Tree roots are vital for the overall health and stability of a tree. But, sometimes, we need to prune roots. It's possible to prune roots. However, there is a lot we must first consider.
Two significant consequences of incorrect root pruning are:
- The death of a tree
- The toppling over of a tree
I'll teach you what to consider before root pruning in this guide. With this knowledge, you will be able to think twice before pruning. You will also recognize when an expert's opinion is needed.
What to Consider Before Pruning Tree Roots
Here's what you need to think about before pruning the roots of a tree. Below, I will expand on each point.
- Age of Tree
- Number of Roots That Need Pruning
- Overall Health of the Tree
- The Species of Tree
- Structural Root Zone
- Soil Type
- Lean of Tree
Age of Tree
The tree's age will affect how the tree responds to root pruning. A young tree will respond to root pruning much better than a mature tree.
Young trees have a much smaller root diameter. A small root diameter means you aren't making significant cuts. So, the tree doesn't have to work as hard to remediate any cuts.
Pruning large roots in mature trees can also affect the tree's stability. Pruning the wrong root may result in the tree toppling over during the next storm.
Number of Roots That Need Pruning
Look to prune the least amount of roots as possible. Pruning too many roots can alter how much water and nutrients a tree receives.
Again, pruning too many roots may affect the stability of the tree.
Overall Health of the Tree
Healthy trees will respond to root pruning much better than stressed or sick trees. So, before pruning a tree root, perform a health assessment of the tree.
A healthy tree can divert nutrients and resources wherever it needs.
A sick/stressed tree may not have the extra resources to begin the healing process. Thus, pruning the roots of an unhealthy tree may accelerate its decline. Pruning roots could even kill the tree.
The Species of Tree
The species of the tree may affect how that tree responds to pruning. Some species will tolerate heavy root pruning without any problems. In contrast, another species might suffer from only minimal root pruning.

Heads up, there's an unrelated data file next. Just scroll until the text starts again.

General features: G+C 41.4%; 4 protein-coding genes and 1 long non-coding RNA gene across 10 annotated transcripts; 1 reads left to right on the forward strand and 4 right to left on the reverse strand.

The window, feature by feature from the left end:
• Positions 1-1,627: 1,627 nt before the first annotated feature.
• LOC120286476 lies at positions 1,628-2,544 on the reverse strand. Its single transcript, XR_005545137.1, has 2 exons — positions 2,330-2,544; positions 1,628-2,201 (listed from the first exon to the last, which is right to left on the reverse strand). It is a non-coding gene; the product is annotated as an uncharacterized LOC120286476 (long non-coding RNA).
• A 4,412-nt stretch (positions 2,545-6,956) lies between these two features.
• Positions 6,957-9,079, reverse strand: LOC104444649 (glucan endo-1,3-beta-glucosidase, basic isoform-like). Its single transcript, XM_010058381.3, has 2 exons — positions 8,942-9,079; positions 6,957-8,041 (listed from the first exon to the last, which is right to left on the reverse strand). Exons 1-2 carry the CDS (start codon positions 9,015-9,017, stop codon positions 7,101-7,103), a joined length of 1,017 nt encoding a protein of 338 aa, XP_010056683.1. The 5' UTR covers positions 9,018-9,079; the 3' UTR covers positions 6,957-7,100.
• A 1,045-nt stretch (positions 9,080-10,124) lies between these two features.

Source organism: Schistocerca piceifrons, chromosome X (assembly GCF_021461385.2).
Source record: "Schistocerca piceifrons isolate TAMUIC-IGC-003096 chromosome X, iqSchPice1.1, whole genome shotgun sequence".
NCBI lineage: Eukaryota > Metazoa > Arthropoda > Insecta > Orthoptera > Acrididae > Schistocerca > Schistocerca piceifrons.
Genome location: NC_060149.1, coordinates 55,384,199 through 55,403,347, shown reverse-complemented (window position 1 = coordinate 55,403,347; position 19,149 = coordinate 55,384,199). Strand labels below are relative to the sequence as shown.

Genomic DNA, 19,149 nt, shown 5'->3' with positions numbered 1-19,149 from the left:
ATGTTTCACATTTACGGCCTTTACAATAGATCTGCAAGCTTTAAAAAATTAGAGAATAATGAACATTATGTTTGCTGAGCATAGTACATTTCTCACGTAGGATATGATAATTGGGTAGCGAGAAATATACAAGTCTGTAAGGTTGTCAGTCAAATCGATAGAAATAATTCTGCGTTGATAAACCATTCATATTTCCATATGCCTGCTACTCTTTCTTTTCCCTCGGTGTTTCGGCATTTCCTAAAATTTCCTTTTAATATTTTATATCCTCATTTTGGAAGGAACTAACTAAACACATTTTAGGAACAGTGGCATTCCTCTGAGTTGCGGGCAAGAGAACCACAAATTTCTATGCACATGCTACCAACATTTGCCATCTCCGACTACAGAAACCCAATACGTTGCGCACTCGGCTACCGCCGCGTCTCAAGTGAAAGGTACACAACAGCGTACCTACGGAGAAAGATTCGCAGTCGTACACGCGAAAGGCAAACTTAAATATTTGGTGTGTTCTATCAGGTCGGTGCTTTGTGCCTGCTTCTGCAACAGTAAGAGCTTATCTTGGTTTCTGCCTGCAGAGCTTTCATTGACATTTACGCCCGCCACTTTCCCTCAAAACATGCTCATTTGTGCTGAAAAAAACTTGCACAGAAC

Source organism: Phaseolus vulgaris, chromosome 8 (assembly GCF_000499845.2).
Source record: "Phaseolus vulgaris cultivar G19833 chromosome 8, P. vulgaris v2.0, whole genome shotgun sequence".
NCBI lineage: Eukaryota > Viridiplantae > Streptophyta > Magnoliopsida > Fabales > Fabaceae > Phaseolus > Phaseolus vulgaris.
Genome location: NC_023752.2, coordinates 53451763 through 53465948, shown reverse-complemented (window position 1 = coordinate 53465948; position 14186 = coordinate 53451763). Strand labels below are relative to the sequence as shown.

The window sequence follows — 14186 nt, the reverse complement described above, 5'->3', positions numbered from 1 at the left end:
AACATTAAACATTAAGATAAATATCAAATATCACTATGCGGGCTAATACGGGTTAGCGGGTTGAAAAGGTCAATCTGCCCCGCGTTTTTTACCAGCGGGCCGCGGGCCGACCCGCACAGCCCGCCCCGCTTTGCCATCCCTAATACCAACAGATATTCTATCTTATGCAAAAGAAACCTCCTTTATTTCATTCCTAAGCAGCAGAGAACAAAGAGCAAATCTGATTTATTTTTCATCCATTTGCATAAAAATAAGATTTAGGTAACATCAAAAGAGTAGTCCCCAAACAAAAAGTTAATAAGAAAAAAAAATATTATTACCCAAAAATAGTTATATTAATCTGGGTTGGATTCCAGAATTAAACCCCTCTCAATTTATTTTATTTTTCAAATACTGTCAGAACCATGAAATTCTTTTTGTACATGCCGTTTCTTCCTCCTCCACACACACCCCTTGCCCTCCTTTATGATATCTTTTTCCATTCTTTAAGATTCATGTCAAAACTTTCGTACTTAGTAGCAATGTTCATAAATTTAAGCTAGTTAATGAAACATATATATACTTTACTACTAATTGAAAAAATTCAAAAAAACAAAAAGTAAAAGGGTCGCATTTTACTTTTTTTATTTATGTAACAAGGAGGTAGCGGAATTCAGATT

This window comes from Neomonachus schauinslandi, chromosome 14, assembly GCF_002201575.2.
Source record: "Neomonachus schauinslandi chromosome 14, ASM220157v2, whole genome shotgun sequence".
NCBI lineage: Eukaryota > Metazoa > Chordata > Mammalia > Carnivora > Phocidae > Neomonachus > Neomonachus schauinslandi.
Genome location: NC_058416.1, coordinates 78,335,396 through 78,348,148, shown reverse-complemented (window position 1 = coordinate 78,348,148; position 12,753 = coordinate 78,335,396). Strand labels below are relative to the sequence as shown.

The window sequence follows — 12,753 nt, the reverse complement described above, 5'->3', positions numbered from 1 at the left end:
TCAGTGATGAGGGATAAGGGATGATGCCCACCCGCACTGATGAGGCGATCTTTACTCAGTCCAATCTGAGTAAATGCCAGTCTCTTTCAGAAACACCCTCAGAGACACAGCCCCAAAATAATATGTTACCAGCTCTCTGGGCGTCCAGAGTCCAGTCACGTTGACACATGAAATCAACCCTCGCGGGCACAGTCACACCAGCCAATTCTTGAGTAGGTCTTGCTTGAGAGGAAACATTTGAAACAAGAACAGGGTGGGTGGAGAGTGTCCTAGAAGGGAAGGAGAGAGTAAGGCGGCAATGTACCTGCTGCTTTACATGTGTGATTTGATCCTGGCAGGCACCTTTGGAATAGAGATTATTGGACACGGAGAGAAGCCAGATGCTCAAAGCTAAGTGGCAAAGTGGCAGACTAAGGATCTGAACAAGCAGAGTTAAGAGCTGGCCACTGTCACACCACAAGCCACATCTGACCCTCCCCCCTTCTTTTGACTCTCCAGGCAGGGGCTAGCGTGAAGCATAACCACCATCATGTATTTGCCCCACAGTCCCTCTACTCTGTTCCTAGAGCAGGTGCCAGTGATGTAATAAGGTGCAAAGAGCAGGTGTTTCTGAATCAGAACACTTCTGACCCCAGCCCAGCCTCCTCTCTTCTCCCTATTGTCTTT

Also, different species have different root architectures. The various root architectures stabilize a tree in different ways. For example:
Trees with a sinker root system may tolerate the pruning of roots close to the trunk. A sinker root system consists of a broad plate of lateral roots. These lateral roots then develop vertical roots that grow deep underground. This root system creates a root cage that holds a lot of soil.
The heavy root cage holds the tree in place. It would take a lot of force to move a tree with a sinker root system. So, these trees have been known to tolerate the pruning of roots near the trunk.
In other trees, roots near the trunk contribute significantly to the tree's stability. So, pruning these roots can be disastrous to trees without a sinker root system.
Most young trees begin with a sinker root system, which adds to their resistance to root pruning.
Structural Root Zone
The structural root zone (SRZ) is a section of roots that contributes to the stability of a tree. As a general guide, the SRZ is usually close to the tree's base.
The further away from the tree's base, you prune roots, the less of an effect pruning will have on the tree's stability. As a rule of thumb, prune roots at a minimum of five times the trunk's diameter away from the tree.
Pruning within the SRZ should only be done with advice from an expert.
For more information about tree roots in general, including how to work out a tree's SRZ, check out this article.
In most trees, you will find almost 99% of the roots in the top one meter of soil. Water, oxygen, and nutrients are more accessible in this layer of soil.
However, specific soil and site types can influence the root structure. For example:
Shallow soil has little room for water storage and root movement. So, in shallow soils, you find most roots near the soil's surface. Pruning these roots may affect the tree's stability.
Lean of Tree
It's not uncommon for trees to develop a lean. It's not necessarily bad either, as tree roots will adapt to support the tree. However, pruning these support roots can cause the tree to fall.
The guy-rope root is one of the essential roots on a leaning tree. Severing this root can severely affect the tree's stability.
The guy-rope root is a long, thick root located on the upper side of the tree. The leaning tree puts tension on this root. However, the root is strong enough to support the tree.
Say you had a rope pegged to the ground. You could hole the rope and lean back, away from the peg. The rope would support you. But, you couldn't lean forwards into the rope in the direction of the peg. You'd fall over as the rope couldn't support you in that direction.
A guy-rope root works the same way.
Whenever you prune a tree, you open the tree up to infection. Whether you're pruning a limb or pruning roots, you need to limit exposure to pathogens and disease.
Think of pruning a tree as performing surgery on a human.
A surgeon will operate in a clean, sterile room. All the surgeon's tools and equipment will be sterilized. All this cleanliness minimizes the risk of infection.
Working with trees should be the same. Ensure you sterilize all tools and equipment. Once you finish pruning, cover the root with the same soil.
After, monitor the tree for signs of disease or infection.